Those are the questions that concern me, a person who has to live in this country while being queer. Not “who liked us before we were cool?”

Fourth, why the hell are you criticizing Hillary Clinton at all? She’s not the person I’m afraid of. I’m afraid of the party who, this year, reached new lows in their vehement opposition of LGBTQ rights. I’m scared of the people who are actively anti-gay marriage, not the one whose support of it is only three years old. I’m scared of the party that grins approvingly at conversion therapy and would refuse to let me adopt a child.

I’m scared of the fucking Republicans.

It’s possible you’ve got ads targeting the GOP and appealing to young, gay-friendly Republicans, and I just haven’t seen them because Google knows I’m not a Republican. It’s possible.

Although I do see an awful lot of pro-Trump ads these days though. So Google is letting Trump, Clinton and you being anti-Clinton through, but not you calling out Republicans on the most anti-LGBTQ platform yet? Yeah, that’s definitely more likely than you calling out the kettle and ignoring the pot.

What the hell, man?

All this together makes me think that, honestly, you don’t give a shit about people like me. You don’t see our rights as worthy of real time and action. But you’re happy to take credit for liking us, even if that means stealing votes for somebody who will actually make us a priority.

I think you can see why I’m a bit pissed.

Make Donald Donald Again

So, back in February, John Oliver had a segment on the history of Donald Trump’s last name. He ended with the suggestion that we start calling him Donald Drumpf.

I loved that segment, but it didn’t really catch on except as a snarky signifier of people who had already made up their minds. Which is fine, because it was a snarky suggestion. Still, there was something true in what was said. The name Trump was invented specifically to send a message of power and prestige, and it’s attached to a man who doesn’t deserve it.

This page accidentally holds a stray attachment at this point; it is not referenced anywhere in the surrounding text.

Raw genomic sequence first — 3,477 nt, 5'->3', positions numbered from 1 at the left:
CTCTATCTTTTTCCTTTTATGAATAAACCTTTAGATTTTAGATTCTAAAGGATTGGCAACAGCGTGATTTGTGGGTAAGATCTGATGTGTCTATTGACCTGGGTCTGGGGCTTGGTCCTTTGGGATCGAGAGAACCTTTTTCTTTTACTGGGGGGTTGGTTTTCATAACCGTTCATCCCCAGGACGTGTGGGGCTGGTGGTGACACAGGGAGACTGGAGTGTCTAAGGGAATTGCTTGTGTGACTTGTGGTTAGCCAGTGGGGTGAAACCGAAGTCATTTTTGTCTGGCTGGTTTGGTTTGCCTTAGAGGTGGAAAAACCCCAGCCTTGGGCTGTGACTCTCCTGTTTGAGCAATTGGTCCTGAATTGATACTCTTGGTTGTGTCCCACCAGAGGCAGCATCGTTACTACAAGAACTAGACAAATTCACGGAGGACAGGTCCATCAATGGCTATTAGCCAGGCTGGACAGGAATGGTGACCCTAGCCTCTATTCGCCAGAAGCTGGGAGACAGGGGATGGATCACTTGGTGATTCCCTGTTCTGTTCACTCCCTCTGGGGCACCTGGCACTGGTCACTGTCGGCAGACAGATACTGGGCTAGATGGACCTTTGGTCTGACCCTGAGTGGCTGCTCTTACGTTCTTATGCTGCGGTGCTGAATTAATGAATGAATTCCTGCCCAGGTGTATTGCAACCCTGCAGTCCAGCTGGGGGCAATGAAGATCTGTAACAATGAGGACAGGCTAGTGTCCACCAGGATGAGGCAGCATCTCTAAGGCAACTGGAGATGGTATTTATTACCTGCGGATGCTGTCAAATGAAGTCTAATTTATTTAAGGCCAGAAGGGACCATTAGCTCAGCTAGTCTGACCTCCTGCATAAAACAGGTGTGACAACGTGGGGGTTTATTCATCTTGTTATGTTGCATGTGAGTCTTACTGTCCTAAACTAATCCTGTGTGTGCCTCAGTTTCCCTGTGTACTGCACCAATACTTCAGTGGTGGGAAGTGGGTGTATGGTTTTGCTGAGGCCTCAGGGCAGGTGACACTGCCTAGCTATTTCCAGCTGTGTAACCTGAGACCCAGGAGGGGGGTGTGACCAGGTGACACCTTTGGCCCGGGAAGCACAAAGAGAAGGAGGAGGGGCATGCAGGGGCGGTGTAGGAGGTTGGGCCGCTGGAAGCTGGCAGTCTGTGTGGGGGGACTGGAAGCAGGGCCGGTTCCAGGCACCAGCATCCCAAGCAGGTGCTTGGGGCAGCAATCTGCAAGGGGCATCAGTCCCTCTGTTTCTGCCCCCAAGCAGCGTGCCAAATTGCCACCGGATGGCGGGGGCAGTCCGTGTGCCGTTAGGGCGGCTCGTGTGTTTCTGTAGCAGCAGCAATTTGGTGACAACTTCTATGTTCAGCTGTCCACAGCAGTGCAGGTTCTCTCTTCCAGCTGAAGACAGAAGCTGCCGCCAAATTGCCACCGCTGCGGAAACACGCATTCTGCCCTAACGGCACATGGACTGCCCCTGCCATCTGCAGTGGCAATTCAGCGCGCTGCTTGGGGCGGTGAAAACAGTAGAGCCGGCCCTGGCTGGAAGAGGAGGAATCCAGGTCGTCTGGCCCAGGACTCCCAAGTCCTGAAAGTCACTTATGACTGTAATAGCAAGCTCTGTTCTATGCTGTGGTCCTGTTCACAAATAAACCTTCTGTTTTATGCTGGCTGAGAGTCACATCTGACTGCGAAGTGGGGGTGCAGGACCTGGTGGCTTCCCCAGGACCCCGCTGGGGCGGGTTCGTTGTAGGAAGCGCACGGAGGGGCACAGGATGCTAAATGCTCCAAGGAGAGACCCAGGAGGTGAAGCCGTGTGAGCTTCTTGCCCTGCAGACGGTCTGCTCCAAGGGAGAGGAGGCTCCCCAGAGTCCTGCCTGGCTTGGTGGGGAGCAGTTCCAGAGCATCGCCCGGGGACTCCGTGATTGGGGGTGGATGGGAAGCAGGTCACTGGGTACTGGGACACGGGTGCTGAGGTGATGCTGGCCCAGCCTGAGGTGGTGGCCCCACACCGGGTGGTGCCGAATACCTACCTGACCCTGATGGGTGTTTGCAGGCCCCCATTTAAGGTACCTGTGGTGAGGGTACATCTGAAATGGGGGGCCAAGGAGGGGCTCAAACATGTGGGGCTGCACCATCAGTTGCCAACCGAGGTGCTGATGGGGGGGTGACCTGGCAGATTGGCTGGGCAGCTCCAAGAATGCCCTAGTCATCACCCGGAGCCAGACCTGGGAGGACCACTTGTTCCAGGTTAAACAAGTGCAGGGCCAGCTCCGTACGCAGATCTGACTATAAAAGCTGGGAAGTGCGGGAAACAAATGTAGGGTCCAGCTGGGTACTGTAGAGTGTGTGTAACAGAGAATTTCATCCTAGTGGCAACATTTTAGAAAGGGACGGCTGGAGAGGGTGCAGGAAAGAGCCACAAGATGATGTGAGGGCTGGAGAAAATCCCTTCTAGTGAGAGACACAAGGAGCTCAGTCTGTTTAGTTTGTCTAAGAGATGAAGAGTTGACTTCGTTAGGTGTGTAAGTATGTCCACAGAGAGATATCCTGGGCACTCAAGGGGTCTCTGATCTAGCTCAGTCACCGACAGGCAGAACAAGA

Monday night, watching the debate, I noticed how Hillary Clinton kept calling him, “Donald,” and the way he winced at that. How odd. He doesn’t balk at calling her “Hillary.” None of us do. We called her main opponent “Bernie.” But somehow it’s unpleasant for him to be called “Donald.”

When you think about it, Donald has an absurd sound. It sounds like a cartoon character. It sounds like Ronald’s petulant, unintelligent punchline of a little brother… which is incredibly appropriate in this situation. And it’s a name that you could conceivably pull off with some dignity, if you had reasonable amounts of humility, eloquence and common sense. The fact that the Republican frontrunner can’t is a spotlight on his incompetence. It’s like his tiny hands all over again; an innocuous, irrelevant detail that any decent person could shrug off, but his grandiose ego makes him explode at even a reference to it.

Donald. Donald. Donald.

When you think about it, it’s fitting that all of the serious candidates –

*coughing, hacking noises*

Sorry, couldn’t finish that sentence. Let me try again.

When you think about it, it’s fitting that all of the party frontrunners in this debate be called by their first names. It’s fair, for one thing. It sounds belittling and sexist to say “Hillary” but “Trump,” or “Mr. Trump.” Yet, in the primaries we called Bernie Sanders “Bernie,” and besides it was helpful to distinguish her from the other political Clintons. We’re all in the habit now.

And don’t the names fit perfectly?

Hillary. Distinctive. Individual. You never forget a Hillary. She strides the boundaries between feminine and masculine, in a way that makes you love her or hate her, depending on your feelings about gender conformity. Her name means happy but feels like steely optimism rather than a party. It’s a name full of energy, but not peppy cheerleader energy. It’s the name of a marathon runner.

Donald.

Fuckin’ Donald.

Seven New Questions to Ask Hillary Clinton and Donald Trump